The play starts in Brumley, North England, in the home of a rich industrialist. It is a spring evening in 1912 and the Birling family have just risen from a comfortable family meal, celebrating the engagement of their daughter, Sheila, to Mr. Gerald Croft. The lights shine onto a small set. Four straight-back chairs surround a coffee table in the foreground; to the left there is a large armchair under a lamp. At the back of the stage there is another table, on it a collection of old, leather-bound books and an assortment of drinks. Enter stage right, Sheila (Siobhan Brady) and her young, wild brother, Eric (Sam Clarke), talking, laughing and drinking. They are soon followed by the rest of the party; Arthur and Sybil Birling (Mark McAuley and Gabriella Masding) and Gerald Croft (Aidan Chisholm). Once they are all seated and happily talking, the maid, Edna, (Lydia Johnson) brings in a round of port to finish off a successful evening. So all is well in the Birling household.
A short while later, the bell rings. Edna announces the arrival of an Inspector Goole (Mark Russell). He is here to investigate a suicide case. The suicide of a young, pretty, working class girl, Eva Smith, who killed herself by drinking strong disinfectant. As the plot progresses and thickens the audience is captured up in twist after turn of the inspector’s vigorous questioning. We learn of her previous employment and dismissal at Birling’s factory, of Sheila’s upset at a clothes shop where Eva had found work, which results in Eva being fired again, of Gerald’s “helping hand” once Eva (after changing her name to Daisy Renton), has been reduced to a “different kind of life”. Next to be revealed is Mrs Birling’s prejudiced refusal to give help to Eva from the charity committee of which she was president, simply because the girl, in her desperation, lied about her name and situation. Finally the horrifying truth of Eric’s drunken nights about the town comes out, how he made the same girl pregnant and stole money from his father to support her. The audience watches, helplessly, as Inspector Goole rips apart any walls, any confidence or comfort that this family has established. They fall into disarray, quarrelling, shouting, crying and lapsing into utter despair.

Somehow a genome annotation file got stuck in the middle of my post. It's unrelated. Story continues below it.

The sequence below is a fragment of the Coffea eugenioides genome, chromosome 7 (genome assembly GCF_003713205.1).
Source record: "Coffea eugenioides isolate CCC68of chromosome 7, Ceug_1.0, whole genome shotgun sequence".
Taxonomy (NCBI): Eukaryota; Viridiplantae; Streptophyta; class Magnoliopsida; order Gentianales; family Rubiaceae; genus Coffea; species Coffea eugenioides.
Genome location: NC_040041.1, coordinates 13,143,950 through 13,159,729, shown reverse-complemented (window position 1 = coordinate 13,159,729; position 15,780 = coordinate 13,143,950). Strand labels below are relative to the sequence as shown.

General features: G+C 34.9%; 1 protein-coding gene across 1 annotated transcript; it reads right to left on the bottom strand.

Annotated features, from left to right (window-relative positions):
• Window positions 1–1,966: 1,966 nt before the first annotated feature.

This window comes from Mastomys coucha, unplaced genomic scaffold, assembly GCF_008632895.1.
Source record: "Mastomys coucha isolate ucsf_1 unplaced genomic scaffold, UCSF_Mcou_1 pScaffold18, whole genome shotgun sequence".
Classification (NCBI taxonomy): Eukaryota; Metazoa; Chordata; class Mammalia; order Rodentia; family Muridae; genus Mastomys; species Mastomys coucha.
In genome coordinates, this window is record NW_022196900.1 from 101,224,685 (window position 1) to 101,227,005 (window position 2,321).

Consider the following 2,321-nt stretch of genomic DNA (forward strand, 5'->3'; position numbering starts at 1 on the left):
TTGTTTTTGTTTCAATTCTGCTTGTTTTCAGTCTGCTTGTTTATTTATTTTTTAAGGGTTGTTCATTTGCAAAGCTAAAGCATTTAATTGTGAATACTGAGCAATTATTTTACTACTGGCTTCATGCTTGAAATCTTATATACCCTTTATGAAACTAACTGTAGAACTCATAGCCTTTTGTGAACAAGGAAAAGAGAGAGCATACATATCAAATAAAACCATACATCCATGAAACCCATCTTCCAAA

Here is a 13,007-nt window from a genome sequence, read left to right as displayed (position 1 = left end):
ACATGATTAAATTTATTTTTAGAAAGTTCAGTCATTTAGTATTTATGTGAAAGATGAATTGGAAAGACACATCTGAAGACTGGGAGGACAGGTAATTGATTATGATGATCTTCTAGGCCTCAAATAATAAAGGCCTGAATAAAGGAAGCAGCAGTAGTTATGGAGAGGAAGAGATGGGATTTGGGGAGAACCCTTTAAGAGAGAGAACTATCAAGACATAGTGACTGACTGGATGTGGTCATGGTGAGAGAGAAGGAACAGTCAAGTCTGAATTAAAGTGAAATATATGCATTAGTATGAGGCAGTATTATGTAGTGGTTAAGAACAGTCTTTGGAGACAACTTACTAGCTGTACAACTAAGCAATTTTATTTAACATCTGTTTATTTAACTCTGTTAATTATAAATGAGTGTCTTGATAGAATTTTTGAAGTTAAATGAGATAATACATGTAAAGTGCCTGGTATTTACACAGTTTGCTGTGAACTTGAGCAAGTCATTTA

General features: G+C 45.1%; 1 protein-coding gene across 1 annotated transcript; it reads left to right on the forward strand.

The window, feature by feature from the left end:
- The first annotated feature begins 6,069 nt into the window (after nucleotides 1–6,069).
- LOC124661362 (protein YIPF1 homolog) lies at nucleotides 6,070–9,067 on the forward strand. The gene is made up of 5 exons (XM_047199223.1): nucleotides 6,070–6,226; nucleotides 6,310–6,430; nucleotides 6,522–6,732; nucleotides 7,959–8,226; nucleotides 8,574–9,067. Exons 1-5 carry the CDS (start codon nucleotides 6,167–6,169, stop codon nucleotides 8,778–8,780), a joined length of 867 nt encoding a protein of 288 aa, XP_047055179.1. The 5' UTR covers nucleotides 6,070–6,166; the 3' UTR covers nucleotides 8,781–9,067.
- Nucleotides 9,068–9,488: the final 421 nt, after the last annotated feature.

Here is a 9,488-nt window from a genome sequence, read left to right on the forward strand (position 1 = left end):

After the inspector has left, Gerald suddenly has an idea that they have been fooled. All expectations are raised suddenly as the inspector turns out to be a fraud. They see a hole through his questioning. What if they’re not all talking about the same girl? What if the “inspector” was pulling their leg and making them believe a collection of girls was actually only one girl. When they call the infirmary and ask about the arrival of a suicide victim that afternoon they are relieved to hear that there was none. All but Sheila and Eric, who are still appalled at all the horrifying truths that have come out, laugh and smile. It seems that, although all is not as it had seemed an hour ago, and although Sheila has broken off (for now) her engagement to Gerald and it seems as if life can go on in the Birling house without public scandal. Suddenly the phone rings. Silence falls on everyone in the room. You could hear a pin drop in the audience. Arthur walks slowly towards the telephone and raises it to his ear. A girl has arrived at the infirmary. A suicide victim, she swallowed a strong disinfectant. A police officer is on his way to ask some questions. All hope is shattered.
The cast were all brilliant and never lost character for a moment. I believe Mark Russell (the inspector) deserves huge praise for his outstanding performance, but huge effort was put in from every one of them and it all paid off. Mr McCarthy and Mr Swift produced an amazing play and so a big thank you to both of them. Overall I think the play was a great success. The whole audience was enraptured from start to end and, when asking people what they thought of the play as they were leaving, one parent told me it was the “greatest, most thrilling performance I have seen in St Columba’s yet.”